Facing a systemic housing shortage created by its remarkable success attracting new residents and economic development, Salt Lake City is seeking a strategic path forward to modernize its land-use and zoning regulations so they reflect the affordability needs of a now-growing, pioneering city; and guidance with removing impediments in City processes to encourage housing development.
Located at the core of its metropolitan area, Salt Lake City is the capital and most populous municipality of the State of Utah. Touted for its economic, physical, and technological assets, Salt Lake City is regularly ranked among Forbes’ Top 10 Places for Business and Careers, and named one of the best places to live by US News & World Report. With a skilled workforce, very low unemployment rate (currently 3.2%), unparalleled access to world-class recreation opportunities, and an international airport, it is no wonder that Salt Lake City is rapidly growing.
From 2010-2014, the city gained 4,400 new residents, doubling the pace of growth that was recorded between 2000 and 2010. Estimates anticipate that this growth will continue, adding an additional 30,000 residents by 2030. Salt Lake City’s current population of 190,873 people consists of 75,923 households, which is the highest number of households in the state, with nearly 40,000 more households than the next highest-ranking city. The average household in Salt Lake City includes 2.45 people, with 52% of the households being comprised of families, so housing needs to accommodate those larger sized households and not just single people.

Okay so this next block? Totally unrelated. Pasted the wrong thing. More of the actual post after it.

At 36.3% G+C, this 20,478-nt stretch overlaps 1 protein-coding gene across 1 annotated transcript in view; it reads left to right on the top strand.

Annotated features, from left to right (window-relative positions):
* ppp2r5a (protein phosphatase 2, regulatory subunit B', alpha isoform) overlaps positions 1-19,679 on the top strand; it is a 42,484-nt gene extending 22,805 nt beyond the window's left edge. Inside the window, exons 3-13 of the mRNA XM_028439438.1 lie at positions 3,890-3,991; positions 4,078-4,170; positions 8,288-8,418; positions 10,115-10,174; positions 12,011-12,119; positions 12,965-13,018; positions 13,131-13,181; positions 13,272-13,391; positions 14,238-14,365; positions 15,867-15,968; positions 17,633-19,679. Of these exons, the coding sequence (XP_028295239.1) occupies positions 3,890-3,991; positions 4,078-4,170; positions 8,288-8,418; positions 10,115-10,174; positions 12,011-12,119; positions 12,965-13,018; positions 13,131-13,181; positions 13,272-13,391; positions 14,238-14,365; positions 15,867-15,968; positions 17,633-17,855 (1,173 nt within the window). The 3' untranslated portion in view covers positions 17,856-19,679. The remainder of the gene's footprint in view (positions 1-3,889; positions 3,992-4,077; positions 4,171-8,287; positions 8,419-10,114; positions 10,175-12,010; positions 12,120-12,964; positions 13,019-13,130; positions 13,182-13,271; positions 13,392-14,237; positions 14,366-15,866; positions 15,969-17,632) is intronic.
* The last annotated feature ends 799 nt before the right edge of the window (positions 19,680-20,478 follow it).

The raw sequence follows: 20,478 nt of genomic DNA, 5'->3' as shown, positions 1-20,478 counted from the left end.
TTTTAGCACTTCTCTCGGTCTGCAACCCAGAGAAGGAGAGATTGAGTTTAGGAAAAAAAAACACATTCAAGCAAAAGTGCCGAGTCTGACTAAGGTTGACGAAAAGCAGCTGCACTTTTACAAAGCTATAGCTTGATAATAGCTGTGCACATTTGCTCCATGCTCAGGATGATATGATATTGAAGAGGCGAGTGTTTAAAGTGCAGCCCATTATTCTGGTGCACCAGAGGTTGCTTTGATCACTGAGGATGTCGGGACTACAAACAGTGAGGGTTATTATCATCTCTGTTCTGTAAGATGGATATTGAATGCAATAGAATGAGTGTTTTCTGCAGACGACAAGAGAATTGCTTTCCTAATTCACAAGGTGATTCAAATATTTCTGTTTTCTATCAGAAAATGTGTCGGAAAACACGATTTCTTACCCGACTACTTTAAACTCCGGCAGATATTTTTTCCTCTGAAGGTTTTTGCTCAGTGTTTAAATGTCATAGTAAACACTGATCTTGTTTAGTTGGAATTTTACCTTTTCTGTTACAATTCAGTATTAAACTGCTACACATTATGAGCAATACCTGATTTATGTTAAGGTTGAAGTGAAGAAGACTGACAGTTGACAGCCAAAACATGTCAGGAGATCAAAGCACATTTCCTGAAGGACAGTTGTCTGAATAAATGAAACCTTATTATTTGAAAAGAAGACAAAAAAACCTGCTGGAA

Another unique aspect to Salt Lake City’s growth is its high proportion of millennials and minority groups combined with a low proportion of seniors (only 10%). Post-college-aged millennials (age 25-34) account for 21% of the city’s population—higher than peer western cities like Boise (14%) and Portland (19%) and on par with larger ones like Denver and Austin (both 22%). This burgeoning population is driving demand for more housing, and the city is currently experiencing a historically low 2% vacancy rate.
On the housing supply side, Salt Lake City has several local barriers to development—such as density limitations, prohibitions on different types of housing, and other stringent development regulations—that are also contributing to the housing shortage and exacerbating economic segregation. Many of these regulations were created at a time of population contraction and are no longer relevant to today’s conditions. For example, much of the east side of the City is zoned for single-family scale development, which significantly reduces the number of residential units that can be built and drives up prices for the limited re-sale supply.
These factors, and others, have put Salt Lake City on the precipice of a systemic housing crisis. At its heart is how demand has driven up home prices and rental rates at a faster pace than wage increases. Between 2011 and 2014, rental rates increased two times faster than the wage increase for renters. Additionally, home sale prices increased four times faster than the wages of homeowners. Unabated, this trend will impact greater numbers of low- and middle-income residents each year, pushing out those who make it diverse and dynamic and fill critical roles and occupations in our communities. To maintain the inclusivity of Salt Lake City, there needs to be a higher number of people living closer to their place of employment, whatever the profession.